Damon Harris is a green entrepreneur who’s found a formula for making money while helping the environment. His green business, Wrecyclit, aims to provide an easier method for recycling while providing job training for unskilled workers and protecting local environments. It’s a true trash-to-treasure story.
Where did the concept for WrecycleIt come from? What inspired you to create this green entrepreneurship?
Wrecycleit started when my wife Citirah and I were looking for a way to not only work together but support our environment and make money at the same time. It was at a time when gas prices sky rocketed. That made us think that we had to treat our environment better by using less. So we started to learn more about the recycling process. Once we realized that businesses where we live didn’t have access to recycling we had a light bulb moment.
Before Wrecycleit, I ran my own consultant firm that provided non-profit organizations with program development, executive training and other forms of capacity building. This led me into the world of the green economy, because most of my clients were looking for ways to get some of the green jobs funding. The more I researched it, the more I realized that I wanted a green business that even I could do.
We have a program called the Green Print Co-op. It’s a recycling education and job training program. It is designed to provide hard-to-employ, unemployed and underemployed individuals with skills so they can get back to work. We just use recycling as that skill. Since we have a recycling company, those participants might as well work with us. We create job task and specific responsibilities that gives participants real job experience.
We connected with a Richmond, VA based non-profit called First Contractors early in 2010. Their mission is to provide foster youth with workforce training. I loved the mission, the services and it was a great fit. We are a small and fast growing company so we needed the help.
Working with an organization that is built around self-development and job training benefits us tremendously. In fact by partnering with a group that has external funding for staffing, intense professional development support and a desire to give kids some real life work experience it is allowing us to expand our service areas, speed up our collection routes and reduce our rates.
How did you get started? Did you need investor funding or grants from foundations?
I got a business license, some business cards, made a website and hit the streets. Our whole idea is that we are recyclers. We want to use less, maximize what we have and use the skills we have gained throughout our professional careers to make this business work. Using this strategy made us profitable within 6 months.
We worked hard at connecting with organizations that were already in the recycling industry. In addition to recycling industry people, we promoted recycling to audiences that may have not previously recycled. To do that, we used a lot of social media. Thanks to social media sites like Twitter and Facebook, we were able to find people who worked in offices, taught in schools and got their hair done in places that didn’t recycle. To get their attention we educated them on how easy and important recycling was. To our surprise the green customer hasn’t been our biggest customer.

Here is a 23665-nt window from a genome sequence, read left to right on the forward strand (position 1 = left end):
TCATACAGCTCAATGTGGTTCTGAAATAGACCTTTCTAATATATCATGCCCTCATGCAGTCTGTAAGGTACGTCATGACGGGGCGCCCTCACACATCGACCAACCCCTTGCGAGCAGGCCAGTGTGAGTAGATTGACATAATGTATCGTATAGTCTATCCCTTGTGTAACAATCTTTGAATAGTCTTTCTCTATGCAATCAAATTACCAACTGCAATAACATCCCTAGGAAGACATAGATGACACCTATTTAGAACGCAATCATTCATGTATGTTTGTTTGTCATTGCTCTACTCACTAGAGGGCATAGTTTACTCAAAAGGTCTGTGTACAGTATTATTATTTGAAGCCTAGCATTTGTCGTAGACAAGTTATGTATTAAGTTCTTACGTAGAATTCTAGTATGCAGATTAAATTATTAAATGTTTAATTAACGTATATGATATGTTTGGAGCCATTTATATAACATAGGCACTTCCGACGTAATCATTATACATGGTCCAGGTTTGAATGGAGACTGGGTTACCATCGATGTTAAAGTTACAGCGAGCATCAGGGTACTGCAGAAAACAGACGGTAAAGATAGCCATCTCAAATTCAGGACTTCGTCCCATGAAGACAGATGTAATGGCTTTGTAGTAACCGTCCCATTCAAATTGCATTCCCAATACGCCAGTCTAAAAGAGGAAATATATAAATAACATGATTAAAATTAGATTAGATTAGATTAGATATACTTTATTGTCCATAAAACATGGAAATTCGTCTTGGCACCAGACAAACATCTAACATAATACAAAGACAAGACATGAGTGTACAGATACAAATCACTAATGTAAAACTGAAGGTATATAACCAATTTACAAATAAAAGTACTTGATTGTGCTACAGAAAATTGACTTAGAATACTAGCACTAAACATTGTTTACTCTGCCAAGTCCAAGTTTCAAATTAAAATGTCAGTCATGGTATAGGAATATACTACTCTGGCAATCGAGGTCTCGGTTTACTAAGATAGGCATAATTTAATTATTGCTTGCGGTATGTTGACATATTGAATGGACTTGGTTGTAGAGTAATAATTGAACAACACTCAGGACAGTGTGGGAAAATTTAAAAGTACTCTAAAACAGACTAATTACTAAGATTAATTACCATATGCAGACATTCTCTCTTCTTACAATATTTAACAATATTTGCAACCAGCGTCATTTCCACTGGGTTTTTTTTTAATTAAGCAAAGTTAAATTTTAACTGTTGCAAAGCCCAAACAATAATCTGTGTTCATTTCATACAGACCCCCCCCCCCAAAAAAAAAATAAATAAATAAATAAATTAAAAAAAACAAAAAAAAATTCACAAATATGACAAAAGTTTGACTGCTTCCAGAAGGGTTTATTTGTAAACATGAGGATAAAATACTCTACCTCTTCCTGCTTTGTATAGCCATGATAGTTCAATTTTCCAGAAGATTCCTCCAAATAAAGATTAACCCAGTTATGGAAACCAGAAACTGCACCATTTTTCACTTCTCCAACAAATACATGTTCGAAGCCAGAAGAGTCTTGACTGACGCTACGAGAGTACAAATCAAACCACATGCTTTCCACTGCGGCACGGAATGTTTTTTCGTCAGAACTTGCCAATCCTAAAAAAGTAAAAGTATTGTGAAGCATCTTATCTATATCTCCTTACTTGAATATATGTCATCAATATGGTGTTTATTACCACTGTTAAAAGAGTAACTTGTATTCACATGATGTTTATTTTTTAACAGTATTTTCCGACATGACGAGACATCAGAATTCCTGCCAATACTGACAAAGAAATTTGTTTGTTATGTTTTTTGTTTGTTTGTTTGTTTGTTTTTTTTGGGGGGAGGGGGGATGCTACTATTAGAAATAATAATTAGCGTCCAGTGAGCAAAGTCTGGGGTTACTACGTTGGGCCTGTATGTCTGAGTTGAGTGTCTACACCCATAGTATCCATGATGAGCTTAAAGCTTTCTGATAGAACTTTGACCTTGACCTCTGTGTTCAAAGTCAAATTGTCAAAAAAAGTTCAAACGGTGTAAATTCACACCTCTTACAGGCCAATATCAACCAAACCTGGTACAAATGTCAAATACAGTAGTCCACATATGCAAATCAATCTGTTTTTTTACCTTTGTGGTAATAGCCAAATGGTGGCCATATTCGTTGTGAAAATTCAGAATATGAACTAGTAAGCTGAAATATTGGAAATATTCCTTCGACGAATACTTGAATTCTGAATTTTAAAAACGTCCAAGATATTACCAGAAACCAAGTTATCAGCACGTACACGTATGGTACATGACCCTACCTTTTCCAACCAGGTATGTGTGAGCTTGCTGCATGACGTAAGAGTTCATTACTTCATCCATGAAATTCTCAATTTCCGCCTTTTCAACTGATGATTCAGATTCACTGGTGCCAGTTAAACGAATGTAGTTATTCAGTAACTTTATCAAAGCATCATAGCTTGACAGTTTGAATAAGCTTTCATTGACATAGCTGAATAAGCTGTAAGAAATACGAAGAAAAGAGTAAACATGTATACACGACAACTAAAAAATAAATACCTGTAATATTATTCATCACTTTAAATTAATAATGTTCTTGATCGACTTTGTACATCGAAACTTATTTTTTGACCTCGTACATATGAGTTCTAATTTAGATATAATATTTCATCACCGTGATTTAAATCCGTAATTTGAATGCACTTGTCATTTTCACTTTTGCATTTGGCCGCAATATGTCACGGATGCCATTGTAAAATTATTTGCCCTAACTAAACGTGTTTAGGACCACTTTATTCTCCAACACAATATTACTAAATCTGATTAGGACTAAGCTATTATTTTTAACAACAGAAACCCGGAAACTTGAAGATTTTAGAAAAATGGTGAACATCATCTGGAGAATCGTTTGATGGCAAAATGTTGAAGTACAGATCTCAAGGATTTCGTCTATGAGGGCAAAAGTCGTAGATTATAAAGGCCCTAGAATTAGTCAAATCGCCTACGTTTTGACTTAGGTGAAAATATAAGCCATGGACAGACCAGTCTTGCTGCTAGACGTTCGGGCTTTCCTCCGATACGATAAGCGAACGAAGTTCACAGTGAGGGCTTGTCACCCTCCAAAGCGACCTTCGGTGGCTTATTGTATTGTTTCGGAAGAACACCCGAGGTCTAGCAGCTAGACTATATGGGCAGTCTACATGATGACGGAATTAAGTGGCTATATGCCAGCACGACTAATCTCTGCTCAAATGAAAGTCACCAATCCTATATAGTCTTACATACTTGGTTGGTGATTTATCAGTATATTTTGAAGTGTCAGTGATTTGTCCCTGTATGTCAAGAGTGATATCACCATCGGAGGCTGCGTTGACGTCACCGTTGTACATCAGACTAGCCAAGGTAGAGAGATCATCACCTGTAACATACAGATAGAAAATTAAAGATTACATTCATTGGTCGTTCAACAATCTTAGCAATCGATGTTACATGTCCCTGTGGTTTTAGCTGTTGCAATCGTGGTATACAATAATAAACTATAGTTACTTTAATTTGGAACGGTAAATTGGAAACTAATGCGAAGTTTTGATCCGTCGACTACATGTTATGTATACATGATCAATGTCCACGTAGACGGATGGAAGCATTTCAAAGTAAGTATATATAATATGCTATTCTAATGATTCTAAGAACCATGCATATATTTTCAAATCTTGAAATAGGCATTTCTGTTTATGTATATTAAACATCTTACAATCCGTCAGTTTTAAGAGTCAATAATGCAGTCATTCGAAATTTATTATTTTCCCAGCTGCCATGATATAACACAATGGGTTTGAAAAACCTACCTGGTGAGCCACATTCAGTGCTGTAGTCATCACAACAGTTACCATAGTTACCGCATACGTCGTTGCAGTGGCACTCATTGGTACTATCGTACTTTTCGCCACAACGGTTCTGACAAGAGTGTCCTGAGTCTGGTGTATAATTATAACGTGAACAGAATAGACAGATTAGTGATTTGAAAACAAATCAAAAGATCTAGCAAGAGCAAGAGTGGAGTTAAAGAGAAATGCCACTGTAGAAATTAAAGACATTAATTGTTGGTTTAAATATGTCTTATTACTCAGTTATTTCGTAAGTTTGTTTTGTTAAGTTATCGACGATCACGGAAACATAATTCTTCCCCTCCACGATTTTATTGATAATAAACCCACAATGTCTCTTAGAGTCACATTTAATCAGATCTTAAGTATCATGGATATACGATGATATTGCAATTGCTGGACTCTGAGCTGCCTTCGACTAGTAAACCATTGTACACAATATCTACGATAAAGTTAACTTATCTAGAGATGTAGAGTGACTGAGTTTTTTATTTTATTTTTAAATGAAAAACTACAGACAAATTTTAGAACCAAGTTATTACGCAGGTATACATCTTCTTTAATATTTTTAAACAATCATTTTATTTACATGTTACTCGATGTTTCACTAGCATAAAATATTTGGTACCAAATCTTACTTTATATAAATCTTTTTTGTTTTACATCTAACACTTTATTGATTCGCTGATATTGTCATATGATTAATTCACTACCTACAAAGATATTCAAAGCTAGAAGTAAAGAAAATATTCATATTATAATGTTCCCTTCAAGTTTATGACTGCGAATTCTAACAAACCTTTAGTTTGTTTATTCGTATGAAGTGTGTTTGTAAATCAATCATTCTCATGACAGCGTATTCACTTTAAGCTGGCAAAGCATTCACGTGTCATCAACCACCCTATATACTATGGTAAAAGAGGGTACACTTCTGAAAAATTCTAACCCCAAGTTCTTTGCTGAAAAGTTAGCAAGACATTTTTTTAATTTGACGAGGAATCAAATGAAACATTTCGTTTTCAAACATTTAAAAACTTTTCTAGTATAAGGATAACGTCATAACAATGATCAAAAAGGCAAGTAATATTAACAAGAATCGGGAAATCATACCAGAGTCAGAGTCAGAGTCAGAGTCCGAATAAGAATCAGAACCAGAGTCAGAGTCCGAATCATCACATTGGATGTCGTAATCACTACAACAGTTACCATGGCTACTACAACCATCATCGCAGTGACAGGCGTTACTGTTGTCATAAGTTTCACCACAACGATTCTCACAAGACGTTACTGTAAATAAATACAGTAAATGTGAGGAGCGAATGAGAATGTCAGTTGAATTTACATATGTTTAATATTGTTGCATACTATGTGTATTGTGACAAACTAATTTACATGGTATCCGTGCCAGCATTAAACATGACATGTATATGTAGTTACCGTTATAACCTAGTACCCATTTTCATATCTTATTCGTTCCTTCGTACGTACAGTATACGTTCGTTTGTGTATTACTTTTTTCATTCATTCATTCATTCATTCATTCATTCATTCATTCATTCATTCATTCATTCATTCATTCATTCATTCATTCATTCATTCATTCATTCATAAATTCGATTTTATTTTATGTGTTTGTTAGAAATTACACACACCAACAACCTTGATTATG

How do you choose which materials to recycle? What’s the hardest material for which to find a recycling home?
We try and recycle materials that our customers use the most like paper, plastic and aluminum. We then match those products up to processors in the area that collect and process that type of item. So far the hardest and most popular item to recycle has been plastic #5.
How do you ensure that your recyclers follow sustainable materials processing methods, especially for e-waste?
We try and use local providers for our recycling processing needs. For paper materials we use Four Seasons recycling and trading. They do all of our sorting and bailing for us. From there we are able to speak with the companies that purchase their items. Most companies utilized are in the Virginia area. We use a local company called 2nd solutions for our ewaste recycling. They have an actual facility that you go in and see them breaking the electronic waste down. They have a small staff that we have gotten to know very well. It’s another example of how forming local partnerships for recycling works great.
We have three key measurements. One is of course how many customers we have. Two how well our customers are recycling. Are they reaching higher diversion rates. Do they have a better understanding on what they can recycle. Lastly, how many kids we can sit and front of and talk about our environment.
Are there any mistakes that you made on this entrepreneurial journey that you would like to share with other green entrepreneurs?
The number one mistake was thinking that it would be easy. That we could offer recycling to customers that didn’t have access and they would jump all over it. My only suggestion is that if you are venturing out into the green world, you have to know clearly know how it benefits your customer. The more you understand, the more you can make them understand. Once the see they can use your service or product without a huge hassle they will become your customers.
What advice would you have for other aspiring green and social entrepreneurs?
You have to think money first. After you think profits, you can slowly incorporate your social beliefs. If you only focus on social benefits, you will miss the big picture of your green idea. It’s not all about money, but money keeps you in business and allows you to keep your mission alive.